What is it like to be a CASA Volunteer?
By Charles Borsellino
I was recently asked by my CASA supervisor if I was available to take on a new CASA child. It made me think about the road I took to be a CASA volunteer. I left Waco in 1975 to pursue a career in Houston and moved back in 2012 after retiring a second time. I would hear occasional radio spots about CASA, something I guess I overlooked in Houston for the 37 years I lived there. My involvement was a very slow process, but I eventually took time to find out what CASA was all about. After doing so, I realized that this might afford me an opportunity to actually make a positive and lasting impact on a child’s life. I retired from teaching and found some of the students who showed so much promise in my classroom had been pushed into troubling situations as they got older. As a teacher, you have the opportunity and means to prepare and motivate children, but it is only for a short time. Outside of school, many grow up in troubled homes and surroundings that have more impact than I, as a teacher, could ever hope.
I finally signed up to be a CASA volunteer advocate in 2019. I attended classes for three Thursday evenings with eight really great and caring classmates and knowledgeable instructors who were passionate about the children for which the program is intended. We learned about the laws, procedures, and paperwork (there is always paperwork) through in-class instruction and assigned homework. But we also got to meet seasoned volunteers at our sessions. They answered our questions and gave us insight into the emotional highs and lows they encountered.
We graduated as the largest class of volunteers in McLennan County. Everyone who started the first day finished and was sworn in by Judge NikkiMundkowsky on July 30, 2019. We soon met with our assigned supervisors and reviewed the casework for the child (or children, in the event of siblings) we had been assigned. As I read the Department of Family Protective Services (DFPS) report it was hard to imagine even a little of what my CASA child had been through. I remember wondering how a person who had been through so much could ever grow up and lead a normal and productive life. How could any input from me be of any use?
I didn’t have long to think about it. A court date sprang up almost immediately and I had only a short time to meet my child, the DFPS caseworker, Attorney ad litem, Assistant District Attorney, the placement (family keeping the child) and the birth parents. I had to prepare a Court Report while trying to recall everything I had been taught in the classes. I have to admit, it was a pretty daunting experience. I soon learned that my supervisor was always willing to help and I have now come to depend on her whenever I encounter anything I am unsure of. In court I was prepared to give my recommendations but found myself called to testify, something for which I was not prepared for. That was followed by what seemed like continuous activity.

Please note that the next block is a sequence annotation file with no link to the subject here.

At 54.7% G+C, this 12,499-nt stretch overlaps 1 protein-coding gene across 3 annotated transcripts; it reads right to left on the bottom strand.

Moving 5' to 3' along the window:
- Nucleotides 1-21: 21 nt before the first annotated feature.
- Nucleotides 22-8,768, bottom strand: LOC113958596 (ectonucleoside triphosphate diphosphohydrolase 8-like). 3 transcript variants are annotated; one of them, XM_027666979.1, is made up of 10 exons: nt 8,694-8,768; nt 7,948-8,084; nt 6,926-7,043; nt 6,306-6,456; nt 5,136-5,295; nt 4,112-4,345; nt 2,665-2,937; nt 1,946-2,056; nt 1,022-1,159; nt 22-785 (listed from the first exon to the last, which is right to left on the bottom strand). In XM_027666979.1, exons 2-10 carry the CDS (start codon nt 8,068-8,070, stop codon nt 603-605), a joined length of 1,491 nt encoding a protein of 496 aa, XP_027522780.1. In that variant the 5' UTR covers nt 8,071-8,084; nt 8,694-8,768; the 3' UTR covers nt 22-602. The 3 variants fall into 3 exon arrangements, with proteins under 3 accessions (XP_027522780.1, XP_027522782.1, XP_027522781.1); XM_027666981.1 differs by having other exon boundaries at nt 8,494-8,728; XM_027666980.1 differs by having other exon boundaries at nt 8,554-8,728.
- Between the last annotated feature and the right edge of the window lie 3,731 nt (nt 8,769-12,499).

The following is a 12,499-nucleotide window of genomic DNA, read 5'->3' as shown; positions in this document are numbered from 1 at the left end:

There seemed to be one hearing or conference after another. I observed visitations at the DFPS offices and visited the placement family that had taken my CASA child in. I made appointments with teachers and counselors and probably learned more about my CASA child than I knew about my own. I listened to the facts and advocated for my CASA child’s best interests. I also discovered that some things that at first seemed black and white became gray over time. It’s a humbling experience when you discover your beliefs about someone or something might be wrong. Still, as chaotic as things got to be at times, a visit with my CASA child always made everything worthwhile. That is one amazing kid.
I have gotten to know the stakeholders in the case pretty well during my time with this case, though the players seem to change. Of course, the teachers change from one school year to the next. Those kind of changes are expected and easy to handle. But even attorneys involved have come and gone. Then there are the DFPS caseworkers. We are on our third. I have gained a lot of respect for those caseworkers. Here I was finding it hard to keep up with just my single CASA child while the caseworkers juggled around twenty. Each of their cases involving weekly court appearances and court reports, and children in situations that would make nearly anyone cry. Yet I have been impressed with each as they’ve shown compassion and a high level of caring for their charges during the limited time available. I have spoken with ours on weekends and holidays. I don’t know when they take a break.
After talking to other volunteers I have learned that most cases are not so active and testifying in court is very rare. Regardless, each volunteer has one goal, to advocate for what is best for the child. It has been a great experience and one that I hope benefits my CASA child and, in turn, our community.
All that brings me to why I am writing this. I feel it is important for me to remain a CASA volunteer after my CASA child’s disposition. As the advocate for such a child I might be the only constant in an otherwise confused and sad situation. While I don’t believe I have done anything that anyone else couldn’t have done, I do believe it is important that it was done, and I did it.
For more information about how to become a CASA please contact CASA of McLennan County at firstname.lastname@example.org or call (254) 304-7982.
Charles Borsellino was born and raised in Waco, but moved to Houston in 1975 to join the Houston Police Department. Before retirement he went back to college at the University of Houston to get his teaching certificate. He taught elementary school in Houston until he retired from Houston ISD and moved back to Waco.
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